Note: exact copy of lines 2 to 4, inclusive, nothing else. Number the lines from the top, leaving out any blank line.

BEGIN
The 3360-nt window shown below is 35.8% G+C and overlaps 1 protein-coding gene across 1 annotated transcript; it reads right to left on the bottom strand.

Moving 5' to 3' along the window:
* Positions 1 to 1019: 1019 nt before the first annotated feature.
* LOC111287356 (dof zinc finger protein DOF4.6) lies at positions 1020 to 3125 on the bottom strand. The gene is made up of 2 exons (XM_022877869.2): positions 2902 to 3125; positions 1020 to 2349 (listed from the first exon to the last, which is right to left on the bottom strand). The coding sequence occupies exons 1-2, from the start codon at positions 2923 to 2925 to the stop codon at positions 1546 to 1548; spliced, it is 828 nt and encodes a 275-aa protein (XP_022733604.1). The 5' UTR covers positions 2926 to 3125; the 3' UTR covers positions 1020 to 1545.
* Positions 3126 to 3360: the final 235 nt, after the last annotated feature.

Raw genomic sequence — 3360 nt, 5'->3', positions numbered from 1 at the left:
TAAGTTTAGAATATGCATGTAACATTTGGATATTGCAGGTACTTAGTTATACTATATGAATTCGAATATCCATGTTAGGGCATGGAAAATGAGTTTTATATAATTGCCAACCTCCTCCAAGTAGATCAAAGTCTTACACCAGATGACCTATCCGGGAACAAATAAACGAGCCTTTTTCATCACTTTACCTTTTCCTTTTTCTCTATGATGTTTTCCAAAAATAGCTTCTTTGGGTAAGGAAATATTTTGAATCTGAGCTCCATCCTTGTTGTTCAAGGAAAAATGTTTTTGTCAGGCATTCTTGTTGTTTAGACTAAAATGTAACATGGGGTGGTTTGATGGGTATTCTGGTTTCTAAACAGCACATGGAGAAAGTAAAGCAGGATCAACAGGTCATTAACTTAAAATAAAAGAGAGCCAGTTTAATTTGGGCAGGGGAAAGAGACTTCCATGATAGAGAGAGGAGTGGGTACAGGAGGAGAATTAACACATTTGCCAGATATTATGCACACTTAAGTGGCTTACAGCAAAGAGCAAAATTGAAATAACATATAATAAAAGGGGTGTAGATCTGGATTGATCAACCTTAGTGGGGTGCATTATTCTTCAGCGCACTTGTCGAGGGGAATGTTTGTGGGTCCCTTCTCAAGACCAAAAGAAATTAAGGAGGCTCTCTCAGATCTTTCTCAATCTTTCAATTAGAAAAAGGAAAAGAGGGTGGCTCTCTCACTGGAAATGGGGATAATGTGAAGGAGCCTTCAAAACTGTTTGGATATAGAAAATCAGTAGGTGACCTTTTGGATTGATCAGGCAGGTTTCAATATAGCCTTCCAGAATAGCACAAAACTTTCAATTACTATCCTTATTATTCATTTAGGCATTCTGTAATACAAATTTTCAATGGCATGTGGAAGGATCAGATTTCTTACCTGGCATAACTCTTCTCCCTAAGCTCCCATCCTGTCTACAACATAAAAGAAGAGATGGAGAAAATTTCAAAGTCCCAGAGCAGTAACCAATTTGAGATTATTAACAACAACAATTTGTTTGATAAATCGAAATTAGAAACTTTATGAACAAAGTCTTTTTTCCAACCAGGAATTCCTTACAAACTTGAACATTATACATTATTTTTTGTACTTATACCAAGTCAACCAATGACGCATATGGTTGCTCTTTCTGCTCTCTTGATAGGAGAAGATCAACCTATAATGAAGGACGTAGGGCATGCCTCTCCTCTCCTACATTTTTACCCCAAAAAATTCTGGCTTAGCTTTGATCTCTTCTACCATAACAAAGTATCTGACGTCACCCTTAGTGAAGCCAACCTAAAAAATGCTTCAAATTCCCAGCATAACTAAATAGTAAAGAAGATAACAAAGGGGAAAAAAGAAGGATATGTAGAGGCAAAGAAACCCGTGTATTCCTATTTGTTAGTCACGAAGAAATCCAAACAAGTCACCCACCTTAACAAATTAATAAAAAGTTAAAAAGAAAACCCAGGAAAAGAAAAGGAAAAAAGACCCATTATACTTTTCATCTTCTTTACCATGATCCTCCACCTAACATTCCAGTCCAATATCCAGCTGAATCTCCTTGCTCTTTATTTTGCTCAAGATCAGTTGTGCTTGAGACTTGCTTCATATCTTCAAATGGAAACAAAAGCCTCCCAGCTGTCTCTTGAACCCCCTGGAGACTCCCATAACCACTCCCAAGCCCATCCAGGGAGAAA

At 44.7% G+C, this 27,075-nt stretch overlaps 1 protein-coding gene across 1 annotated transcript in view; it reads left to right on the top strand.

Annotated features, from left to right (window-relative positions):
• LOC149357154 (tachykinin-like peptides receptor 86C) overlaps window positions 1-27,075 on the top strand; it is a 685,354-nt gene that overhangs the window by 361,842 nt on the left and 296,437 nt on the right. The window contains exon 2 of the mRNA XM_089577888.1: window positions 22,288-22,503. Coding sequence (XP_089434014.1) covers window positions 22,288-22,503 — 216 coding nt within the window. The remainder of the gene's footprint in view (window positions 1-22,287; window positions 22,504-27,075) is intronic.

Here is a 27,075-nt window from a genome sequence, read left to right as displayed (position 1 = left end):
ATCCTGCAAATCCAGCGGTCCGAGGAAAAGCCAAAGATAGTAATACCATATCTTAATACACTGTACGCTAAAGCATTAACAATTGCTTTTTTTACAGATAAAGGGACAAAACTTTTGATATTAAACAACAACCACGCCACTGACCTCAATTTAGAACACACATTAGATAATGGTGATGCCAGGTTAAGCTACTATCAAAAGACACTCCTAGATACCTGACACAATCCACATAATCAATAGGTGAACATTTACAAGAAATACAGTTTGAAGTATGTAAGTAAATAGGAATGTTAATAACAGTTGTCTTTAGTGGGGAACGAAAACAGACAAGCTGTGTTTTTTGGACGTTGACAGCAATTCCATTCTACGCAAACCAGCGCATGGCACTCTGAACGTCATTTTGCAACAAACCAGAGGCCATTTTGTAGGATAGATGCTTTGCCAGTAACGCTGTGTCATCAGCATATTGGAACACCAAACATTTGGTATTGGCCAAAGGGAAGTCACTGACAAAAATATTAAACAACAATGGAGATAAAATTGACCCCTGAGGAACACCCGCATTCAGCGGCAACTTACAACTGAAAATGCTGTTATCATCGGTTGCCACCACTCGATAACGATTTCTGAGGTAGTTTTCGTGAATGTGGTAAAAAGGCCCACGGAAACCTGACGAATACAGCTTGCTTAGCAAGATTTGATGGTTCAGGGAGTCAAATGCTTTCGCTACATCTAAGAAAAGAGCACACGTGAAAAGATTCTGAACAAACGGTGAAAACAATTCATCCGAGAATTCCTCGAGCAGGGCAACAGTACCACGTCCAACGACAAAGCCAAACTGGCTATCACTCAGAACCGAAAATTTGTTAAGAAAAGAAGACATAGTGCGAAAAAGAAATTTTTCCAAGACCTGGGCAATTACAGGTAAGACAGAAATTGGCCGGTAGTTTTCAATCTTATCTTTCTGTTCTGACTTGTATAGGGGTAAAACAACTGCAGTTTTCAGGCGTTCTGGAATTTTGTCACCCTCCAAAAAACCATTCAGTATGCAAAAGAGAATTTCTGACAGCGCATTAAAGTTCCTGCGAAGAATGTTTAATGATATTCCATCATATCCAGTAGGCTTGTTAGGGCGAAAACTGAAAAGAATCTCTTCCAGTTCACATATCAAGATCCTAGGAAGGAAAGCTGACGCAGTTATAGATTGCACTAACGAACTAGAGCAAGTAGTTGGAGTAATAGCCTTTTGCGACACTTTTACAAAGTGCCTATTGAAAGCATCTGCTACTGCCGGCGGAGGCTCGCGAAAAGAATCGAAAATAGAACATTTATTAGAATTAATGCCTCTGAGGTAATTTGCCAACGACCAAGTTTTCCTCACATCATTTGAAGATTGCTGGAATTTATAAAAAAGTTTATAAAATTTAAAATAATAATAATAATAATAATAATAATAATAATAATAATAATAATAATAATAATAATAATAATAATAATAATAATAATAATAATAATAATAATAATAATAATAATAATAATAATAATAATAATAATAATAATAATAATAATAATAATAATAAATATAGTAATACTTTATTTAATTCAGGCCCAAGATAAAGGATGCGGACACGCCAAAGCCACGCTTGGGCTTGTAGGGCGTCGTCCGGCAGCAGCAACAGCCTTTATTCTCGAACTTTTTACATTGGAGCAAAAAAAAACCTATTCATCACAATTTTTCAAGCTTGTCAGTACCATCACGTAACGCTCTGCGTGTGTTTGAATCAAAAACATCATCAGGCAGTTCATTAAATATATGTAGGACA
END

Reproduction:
Moving 5' to 3' along the window:
* Positions 1 to 1019: 1019 nt before the first annotated feature.
* LOC111287356 (dof zinc finger protein DOF4.6) lies at positions 1020 to 3125 on the bottom strand. The gene is made up of 2 exons (XM_022877869.2): positions 2902 to 3125; positions 1020 to 2349 (listed from the first exon to the last, which is right to left on the bottom strand). The coding sequence occupies exons 1-2, from the start codon at positions 2923 to 2925 to the stop codon at positions 1546 to 1548; spliced, it is 828 nt and encodes a 275-aa protein (XP_022733604.1). The 5' UTR covers positions 2926 to 3125; the 3' UTR covers positions 1020 to 1545.